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InnovAiT: The RCGP Journal for Associates in Training Peptic Ulcer Disease

P. J. Woodland and Ben Stubbs InnovAiT 2009 2: 486 DOI: 10.1093/innovait/inp087 The online version of this article can be found at:

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InnovAiT, Vol. 2, No. 8, pp. 486492, 2009


Peptic ulcer disease

eople in Western populations have a 1 in 10 lifetime risk of developing peptic ulcer disease. Although recent decades have seen major advances in our knowledge and treatment of peptic ulcers, symptoms and complications from peptic ulcers remain a signicant problem for primary and secondary care practitioners. Primary care practitioners have a central role in the prevention, recognition and treatment of peptic ulcers. This article summarizes the causes, presentations, investigation and current treatment of peptic ulcer disease.
The GP curriculum and peptic ulcer disease The RCGP Curriculum Statement 15.2 addresses digestive disorders. Specically relating to peptic ulcer disease, it states that a practitioner should Have knowledge of dyspeptic symptoms and peptic ulceration Have knowledge of Helicobacter pylori testing Have knowledge of secondary care investigations including endoscopy and abdominal imaging techniques Understand primary care management of peptic ulceration and be aware of secondary care management including surgery Have knowledge of the acute management of haematemesis and melaena

Peptic ulcers can develop anywhere in the gastrointestinal tract, but most commonly (and in this article) the term refers to mucosal defects in the stomach and duodenum. Histologically, they are necrotic mucosal defects that extend through the muscularis mucosae into the submucosa. They occur when the epithelial cells are damaged by the effects of acid and pepsin.

predisposition to peptic ulcers disease was often due to familial clustering of H. pylori infection. While there still may be genetic polymorphisms which predispose to peptic ulcer disease, it has thus far been very difcult to nd conclusive candidates.

Helicobacter pylori
Helicobacter pylori is a gram-negative, spiral, agellated bacterium which is uniquely adapted to survive in the stomach. One mechanism by which it is able to survive the acid environment is by production of urease, an enzyme that catalyses the breakdown of urea to carbon dioxide and alkaline ammonia. It is estimated that more than half of the worlds population is infected with H. pylori. Infection is probably spread via the faecaloral route, and rates of infection are inversely related to socio-economic status. Consequently, infection is very common in developing countries. In developed countries 20% of individuals under 40 years old and 50% of those older than 60 years old are currently infected. Infection is almost always contracted in childhood, and so these differences across age groups are likely to reect a cohort effect due to changing sanitation and antibiotic use over time. People infected with H. pylori have a relatively raised serum gastrin and tend to have high-normal or moderately raised gastric acid secretion compared to controls. They also have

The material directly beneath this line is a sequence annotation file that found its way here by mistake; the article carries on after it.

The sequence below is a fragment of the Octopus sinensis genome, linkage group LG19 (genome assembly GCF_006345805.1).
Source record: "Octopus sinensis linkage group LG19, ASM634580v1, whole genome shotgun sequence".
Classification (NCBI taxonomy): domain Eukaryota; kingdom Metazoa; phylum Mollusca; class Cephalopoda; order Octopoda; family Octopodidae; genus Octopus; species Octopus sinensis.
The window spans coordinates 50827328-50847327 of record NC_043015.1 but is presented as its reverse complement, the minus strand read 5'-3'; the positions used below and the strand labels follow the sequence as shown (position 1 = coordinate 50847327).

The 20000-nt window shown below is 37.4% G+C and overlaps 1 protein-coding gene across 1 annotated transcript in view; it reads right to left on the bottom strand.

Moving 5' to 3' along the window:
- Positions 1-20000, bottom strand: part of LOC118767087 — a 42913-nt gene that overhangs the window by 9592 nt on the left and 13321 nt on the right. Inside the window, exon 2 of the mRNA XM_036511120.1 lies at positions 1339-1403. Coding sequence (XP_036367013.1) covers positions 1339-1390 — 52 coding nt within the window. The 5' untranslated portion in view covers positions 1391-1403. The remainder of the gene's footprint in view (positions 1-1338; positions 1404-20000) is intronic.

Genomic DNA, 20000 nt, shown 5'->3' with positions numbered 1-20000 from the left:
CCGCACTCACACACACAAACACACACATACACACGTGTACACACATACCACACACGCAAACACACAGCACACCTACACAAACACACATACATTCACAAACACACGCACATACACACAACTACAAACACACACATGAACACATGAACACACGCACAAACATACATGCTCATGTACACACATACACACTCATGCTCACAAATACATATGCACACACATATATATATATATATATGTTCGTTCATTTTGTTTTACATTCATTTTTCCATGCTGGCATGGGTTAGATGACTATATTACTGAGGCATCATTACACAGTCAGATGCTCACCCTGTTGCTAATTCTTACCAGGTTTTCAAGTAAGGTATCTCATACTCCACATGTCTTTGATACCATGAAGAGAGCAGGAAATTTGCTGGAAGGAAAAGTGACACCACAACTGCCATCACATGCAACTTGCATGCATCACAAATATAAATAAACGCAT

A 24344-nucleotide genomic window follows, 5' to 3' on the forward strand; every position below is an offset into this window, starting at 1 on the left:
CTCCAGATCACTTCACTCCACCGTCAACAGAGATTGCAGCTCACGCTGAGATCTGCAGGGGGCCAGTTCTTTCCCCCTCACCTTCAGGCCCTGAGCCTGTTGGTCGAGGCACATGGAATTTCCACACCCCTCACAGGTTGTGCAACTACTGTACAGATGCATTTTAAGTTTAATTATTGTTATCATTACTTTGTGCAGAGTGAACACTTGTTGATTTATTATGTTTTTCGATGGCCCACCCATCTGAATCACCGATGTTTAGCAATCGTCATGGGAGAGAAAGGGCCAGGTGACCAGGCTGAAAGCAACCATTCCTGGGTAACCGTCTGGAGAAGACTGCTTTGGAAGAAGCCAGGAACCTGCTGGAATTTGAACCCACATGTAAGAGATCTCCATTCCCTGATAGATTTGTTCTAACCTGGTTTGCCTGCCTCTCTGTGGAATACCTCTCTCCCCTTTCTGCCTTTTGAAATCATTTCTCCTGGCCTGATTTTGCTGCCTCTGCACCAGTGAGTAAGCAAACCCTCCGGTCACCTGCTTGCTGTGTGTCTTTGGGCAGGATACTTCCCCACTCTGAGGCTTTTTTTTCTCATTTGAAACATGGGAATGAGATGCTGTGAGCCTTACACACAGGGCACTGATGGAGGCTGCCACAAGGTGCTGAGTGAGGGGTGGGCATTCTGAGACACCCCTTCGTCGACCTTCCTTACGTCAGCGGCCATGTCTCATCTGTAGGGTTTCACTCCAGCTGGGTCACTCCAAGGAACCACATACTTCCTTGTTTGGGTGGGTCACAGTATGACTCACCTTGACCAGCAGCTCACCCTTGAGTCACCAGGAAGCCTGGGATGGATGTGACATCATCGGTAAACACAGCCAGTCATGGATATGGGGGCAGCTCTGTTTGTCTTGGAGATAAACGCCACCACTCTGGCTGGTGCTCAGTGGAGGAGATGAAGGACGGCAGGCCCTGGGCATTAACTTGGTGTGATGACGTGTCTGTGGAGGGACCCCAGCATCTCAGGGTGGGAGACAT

Our understanding of the aetiology of peptic ulcer disease has progressed since the beginning of the last century, when stress and diet were thought to be the causes. Although the stomach and duodenum are very noxious environments for epithelial cells, these cells are usually protected by protective features and mechanisms such as a mucous layer, epithelial tight junctions and prostaglandin synthesis. Primary failure of these defensive features is rare. Now it is realized that the vast majority of peptic ulcers are caused by H. pylori infection or non-steroidal antiinammatory drugs (NSAIDs). Many studies suggesting a familial component to peptic ulcer disease were done in the era before the discovery of the importance of H. pylori, and observed familial


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impaired duodenal bicarbonate secretion. Gastritis is found in almost all people with H. pylori infection. Over time this can lead to gastric atrophy, intestinal metaplasia and neoplastic change. Helicobacter pylori has a very strong association with peptic ulceration. Around 80% of duodenal ulcers, and 60% of gastric ulcers, are associated with infection. The mechanism by which the organism causes ulceration is poorly understood.

Physiological stresses (stress ulcers have been seen to occur, usually in the Intensive Care setting, but rarely cause signicant haemorrhage in the absence of coagulopathy)

Clinical features